_June 21_. My days are as happy as those reserved by God for His elect,
and whatever be my fate hereafter, I can never say that I have not
tasted joy - the purest joy of life. Little did I think when I selected
this spot for my home that all heaven lay within half a league of it.

How childish is man. To be disturbed about a mere look. We had been to
Walheim, but during our walk I thought I saw in Charlotte's eyes - I am a
fool, but forgive me. You should see her eyes. However, to be brief, as
the ladies were preparing to drive away I watched her eyes; they
wandered from one to another, but they did not alight on me - on me who
saw nothing but her. She noticed me not. The carriage drove off, and my
eyes filled with tears. Suddenly I saw Charlotte's bonnet leaning out of
the window, and she turned to look back - was it at me? I know not, and
in uncertainty is my consolation. Perhaps she turned to look at me.
Perhaps. Good-night. What a child I am!

_July 10_. Someone asked me the other day how I like her. How I _like_
her! What sort of creature must he be who merely likes Charlotte? Whose
entire being were not absolutely filled with her? Like her! One might as
well ask if I like Ossian.

_July 13_. No, I am not deceived. In her dark eyes I read a real
interest in me. Yes, I feel it, and I believe my own heart which tells
me - dare I say it? - that she loves me. How the idea exalts me in my own
eyes. And as you can understand my feelings, I may say to you, how I
honour myself because she loves me.

I do not know a man able to take my place in her heart; yet when she
speaks of Albert with so much warmth and affection, I feel like a
soldier who has been stripped of all his honours. Sometimes when we are
talking, in the eagerness of conversation she comes closer to me, and
her balmy breath reaches my lips, I feel that I could sink into the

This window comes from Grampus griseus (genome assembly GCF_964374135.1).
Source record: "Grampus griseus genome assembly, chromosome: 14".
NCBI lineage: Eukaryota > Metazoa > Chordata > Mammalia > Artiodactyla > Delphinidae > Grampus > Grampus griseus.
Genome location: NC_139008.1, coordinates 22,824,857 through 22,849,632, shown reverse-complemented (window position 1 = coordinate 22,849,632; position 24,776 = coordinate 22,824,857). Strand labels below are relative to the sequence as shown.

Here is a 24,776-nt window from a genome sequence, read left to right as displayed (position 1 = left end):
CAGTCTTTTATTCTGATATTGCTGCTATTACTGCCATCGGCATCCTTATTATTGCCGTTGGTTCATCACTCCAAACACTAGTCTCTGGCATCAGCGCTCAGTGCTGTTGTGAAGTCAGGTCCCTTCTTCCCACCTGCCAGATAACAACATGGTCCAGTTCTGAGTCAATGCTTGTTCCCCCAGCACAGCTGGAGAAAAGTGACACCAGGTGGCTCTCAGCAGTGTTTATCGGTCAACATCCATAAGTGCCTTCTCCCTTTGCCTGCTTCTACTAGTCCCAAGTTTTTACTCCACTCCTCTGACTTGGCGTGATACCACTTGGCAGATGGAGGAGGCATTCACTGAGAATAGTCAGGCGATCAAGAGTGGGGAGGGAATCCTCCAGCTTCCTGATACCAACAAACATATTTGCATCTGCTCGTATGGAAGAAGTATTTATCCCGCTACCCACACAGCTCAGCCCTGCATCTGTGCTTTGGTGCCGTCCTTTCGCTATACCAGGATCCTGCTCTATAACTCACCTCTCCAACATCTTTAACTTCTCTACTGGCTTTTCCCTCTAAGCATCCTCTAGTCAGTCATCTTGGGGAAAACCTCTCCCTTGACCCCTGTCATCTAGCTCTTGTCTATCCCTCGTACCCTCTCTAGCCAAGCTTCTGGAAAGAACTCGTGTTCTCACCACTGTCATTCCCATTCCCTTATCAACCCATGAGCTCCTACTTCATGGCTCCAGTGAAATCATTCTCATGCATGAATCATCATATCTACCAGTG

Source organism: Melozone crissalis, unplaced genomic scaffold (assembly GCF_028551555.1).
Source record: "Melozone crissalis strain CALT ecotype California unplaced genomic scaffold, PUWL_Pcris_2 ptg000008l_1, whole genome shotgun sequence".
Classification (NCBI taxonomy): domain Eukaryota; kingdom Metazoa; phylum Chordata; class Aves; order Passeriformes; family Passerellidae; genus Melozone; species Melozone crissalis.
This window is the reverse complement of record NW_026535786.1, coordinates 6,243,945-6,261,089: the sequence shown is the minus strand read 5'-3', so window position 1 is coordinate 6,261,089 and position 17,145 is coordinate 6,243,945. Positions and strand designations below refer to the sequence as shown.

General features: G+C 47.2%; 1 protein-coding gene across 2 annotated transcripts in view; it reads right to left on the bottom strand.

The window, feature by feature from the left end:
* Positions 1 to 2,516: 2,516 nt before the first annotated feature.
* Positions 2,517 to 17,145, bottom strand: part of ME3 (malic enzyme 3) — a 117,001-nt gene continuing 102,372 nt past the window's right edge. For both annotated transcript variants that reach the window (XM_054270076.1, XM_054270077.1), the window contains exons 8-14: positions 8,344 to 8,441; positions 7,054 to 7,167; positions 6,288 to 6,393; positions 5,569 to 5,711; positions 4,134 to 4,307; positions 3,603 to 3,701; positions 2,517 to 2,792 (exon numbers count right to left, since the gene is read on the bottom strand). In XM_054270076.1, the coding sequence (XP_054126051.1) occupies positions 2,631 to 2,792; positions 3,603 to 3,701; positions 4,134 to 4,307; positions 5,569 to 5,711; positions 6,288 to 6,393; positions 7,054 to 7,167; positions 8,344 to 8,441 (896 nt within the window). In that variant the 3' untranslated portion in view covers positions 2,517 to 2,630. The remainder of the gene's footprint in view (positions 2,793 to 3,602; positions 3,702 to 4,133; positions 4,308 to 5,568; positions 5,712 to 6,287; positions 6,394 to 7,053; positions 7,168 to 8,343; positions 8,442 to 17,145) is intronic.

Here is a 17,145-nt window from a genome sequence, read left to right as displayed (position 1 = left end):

earth for very joy. And yet, Wilhelm, if I know myself, and should ever
dare - you understand me - No, no; my heart is not so corrupt; it is weak,
but is not that a degree of corruption?

She is to me a sacred being; how her simplest song enchants me.
Sometimes, when I am ready to commit suicide, she sings some favourite
air, and instantly the gloom and madness are dispersed.

_July 24_. Yes, dear Charlotte. I will arrange everything. Only give me
more commissions; the more the better. One thing, however, I must
request you - use no more writing-sand with the letters you send me!
Today, I raised your letter to my lips, and it set my teeth on edge.


_II. - Bereft of Comfort_


_July 30_. Albert is arrived, and I must take my departure. Were he the
best of men, and I absolutely beneath him, I could not endure to see him
in possession of my perfect being. Enough! her betrothed is here. A fine
fellow, whom I cannot help liking. And he is so considerate; he has not
given Charlotte one kiss in my presence. Heaven reward him for it. He is
free from ill-humour, which you know is the fault I detest most. I do
not ask whether he may not now and then tease her with some little
jealousies, as I know that in his place I should not be entirely free
from such feelings.

_August 8_. I am amazed to see from my diary, which I have somewhat
neglected of late, how deliberately I have entangled myself, step by
step. But even though I see the result plainly, I have no thought of
acting with any greater prudence. And yet I feel that if only I knew
where to go, I would abandon everything and fly from this place.

And yet I feel that, if I were not a fool, I could enjoy life here most
delightfully. Admitted into this charming family, loved by the father as
a son, by his children as a second father, and by Charlotte!
Furthermore, Albert welcomes me with the heartiest affection, and loves
me, next to Charlotte, more than all the world.

_August 21_. In vain do I stretch out my arms towards her when I wake in
the morning. In vain do I seek for her when some innocent dream has
happily deceived me, and placed me near her in the fields when I have